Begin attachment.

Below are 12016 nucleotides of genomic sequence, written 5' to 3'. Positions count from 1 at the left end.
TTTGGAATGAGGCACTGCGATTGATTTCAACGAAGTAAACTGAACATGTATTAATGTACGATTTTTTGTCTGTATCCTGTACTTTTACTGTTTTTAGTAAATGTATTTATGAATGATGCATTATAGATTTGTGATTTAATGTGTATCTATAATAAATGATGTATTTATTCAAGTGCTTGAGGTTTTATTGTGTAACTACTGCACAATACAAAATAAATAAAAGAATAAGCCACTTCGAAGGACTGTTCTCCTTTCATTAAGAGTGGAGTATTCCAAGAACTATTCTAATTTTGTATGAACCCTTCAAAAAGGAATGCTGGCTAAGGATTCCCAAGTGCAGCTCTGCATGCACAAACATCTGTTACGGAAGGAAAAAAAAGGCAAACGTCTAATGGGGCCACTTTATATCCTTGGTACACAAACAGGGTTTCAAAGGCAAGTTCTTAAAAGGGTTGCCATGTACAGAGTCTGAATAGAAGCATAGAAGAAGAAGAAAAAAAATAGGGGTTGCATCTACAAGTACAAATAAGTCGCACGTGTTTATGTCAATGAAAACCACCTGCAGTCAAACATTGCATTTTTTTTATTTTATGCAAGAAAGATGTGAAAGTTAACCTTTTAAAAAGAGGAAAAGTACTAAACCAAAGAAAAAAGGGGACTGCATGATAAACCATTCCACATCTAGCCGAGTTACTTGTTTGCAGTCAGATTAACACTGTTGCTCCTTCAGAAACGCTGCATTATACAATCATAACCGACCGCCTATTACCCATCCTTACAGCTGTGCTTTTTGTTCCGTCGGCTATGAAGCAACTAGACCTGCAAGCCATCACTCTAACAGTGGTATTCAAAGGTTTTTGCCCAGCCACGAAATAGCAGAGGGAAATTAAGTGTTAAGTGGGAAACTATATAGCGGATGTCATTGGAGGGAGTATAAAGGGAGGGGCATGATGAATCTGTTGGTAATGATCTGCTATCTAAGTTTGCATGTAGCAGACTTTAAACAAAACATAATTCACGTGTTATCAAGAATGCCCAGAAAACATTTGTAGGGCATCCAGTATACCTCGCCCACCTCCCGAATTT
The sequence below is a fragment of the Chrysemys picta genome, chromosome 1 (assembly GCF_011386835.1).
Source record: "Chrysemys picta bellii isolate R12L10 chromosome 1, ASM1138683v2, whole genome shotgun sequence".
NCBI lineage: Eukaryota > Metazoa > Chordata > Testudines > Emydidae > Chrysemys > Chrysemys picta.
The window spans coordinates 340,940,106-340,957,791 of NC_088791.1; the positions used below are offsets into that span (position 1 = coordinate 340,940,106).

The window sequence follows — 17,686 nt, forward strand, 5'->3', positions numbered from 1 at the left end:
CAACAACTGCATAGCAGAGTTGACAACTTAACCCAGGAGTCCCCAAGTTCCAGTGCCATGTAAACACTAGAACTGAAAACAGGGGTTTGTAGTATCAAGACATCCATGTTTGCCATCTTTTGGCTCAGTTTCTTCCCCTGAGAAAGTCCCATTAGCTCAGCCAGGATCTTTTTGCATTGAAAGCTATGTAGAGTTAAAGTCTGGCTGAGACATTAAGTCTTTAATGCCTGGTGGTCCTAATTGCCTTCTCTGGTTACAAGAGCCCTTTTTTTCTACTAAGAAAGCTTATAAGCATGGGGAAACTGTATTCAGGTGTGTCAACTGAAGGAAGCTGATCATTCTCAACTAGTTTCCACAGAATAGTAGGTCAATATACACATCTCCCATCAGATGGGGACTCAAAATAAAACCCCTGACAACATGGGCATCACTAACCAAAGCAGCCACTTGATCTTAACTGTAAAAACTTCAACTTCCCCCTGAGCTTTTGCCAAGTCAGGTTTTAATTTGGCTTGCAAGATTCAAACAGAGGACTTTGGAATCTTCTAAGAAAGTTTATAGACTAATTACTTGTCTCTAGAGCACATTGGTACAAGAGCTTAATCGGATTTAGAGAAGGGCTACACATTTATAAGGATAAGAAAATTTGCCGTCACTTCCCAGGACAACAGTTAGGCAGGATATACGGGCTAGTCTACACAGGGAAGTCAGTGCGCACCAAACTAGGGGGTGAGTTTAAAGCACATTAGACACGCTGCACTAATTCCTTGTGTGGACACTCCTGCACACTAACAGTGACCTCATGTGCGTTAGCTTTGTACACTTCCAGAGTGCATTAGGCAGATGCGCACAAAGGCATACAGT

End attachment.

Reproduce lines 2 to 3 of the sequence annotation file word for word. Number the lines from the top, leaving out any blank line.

TTTGGAATGAGGCACTGCGATTGATTTCAACGAAGTAAACTGAACATGTATTAATGTACGATTTTTTGTCTGTATCCTGTACTTTTACTGTTTTTAGTAAATGTATTTATGAATGATGCATTATAGATTTGTGATTTAATGTGTATCTATAATAAATGATGTATTTATTCAAGTGCTTGAGGTTTTATTGTGTAACTACTGCACAATACAAAATAAATAAAAGAATAAGCCACTTCGAAGGACTGTTCTCCTTTCATTAAGAGTGGAGTATTCCAAGAACTATTCTAATTTTGTATGAACCCTTCAAAAAGGAATGCTGGCTAAGGATTCCCAAGTGCAGCTCTGCATGCACAAACATCTGTTACGGAAGGAAAAAAAAGGCAAACGTCTAATGGGGCCACTTTATATCCTTGGTACACAAACAGGGTTTCAAAGGCAAGTTCTTAAAAGGGTTGCCATGTACAGAGTCTGAATAGAAGCATAGAAGAAGAAGAAAAAAAATAGGGGTTGCATCTACAAGTACAAATAAGTCGCACGTGTTTATGTCAATGAAAACCACCTGCAGTCAAACATTGCATTTTTTTTATTTTATGCAAGAAAGATGTGAAAGTTAACCTTTTAAAAAGAGGAAAAGTACTAAACCAAAGAAAAAAGGGGACTGCATGATAAACCATTCCACATCTAGCCGAGTTACTTGTTTGCAGTCAGATTAACACTGTTGCTCCTTCAGAAACGCTGCATTATACAATCATAACCGACCGCCTATTACCCATCCTTACAGCTGTGCTTTTTGTTCCGTCGGCTATGAAGCAACTAGACCTGCAAGCCATCACTCTAACAGTGGTATTCAAAGGTTTTTGCCCAGCCACGAAATAGCAGAGGGAAATTAAGTGTTAAGTGGGAAACTATATAGCGGATGTCATTGGAGGGAGTATAAAGGGAGGGGCATGATGAATCTGTTGGTAATGATCTGCTATCTAAGTTTGCATGTAGCAGACTTTAAACAAAACATAATTCACGTGTTATCAAGAATGCCCAGAAAACATTTGTAGGGCATCCAGTATACCTCGCCCACCTCCCGAATTT
The sequence below is a fragment of the Chrysemys picta genome, chromosome 1 (assembly GCF_011386835.1).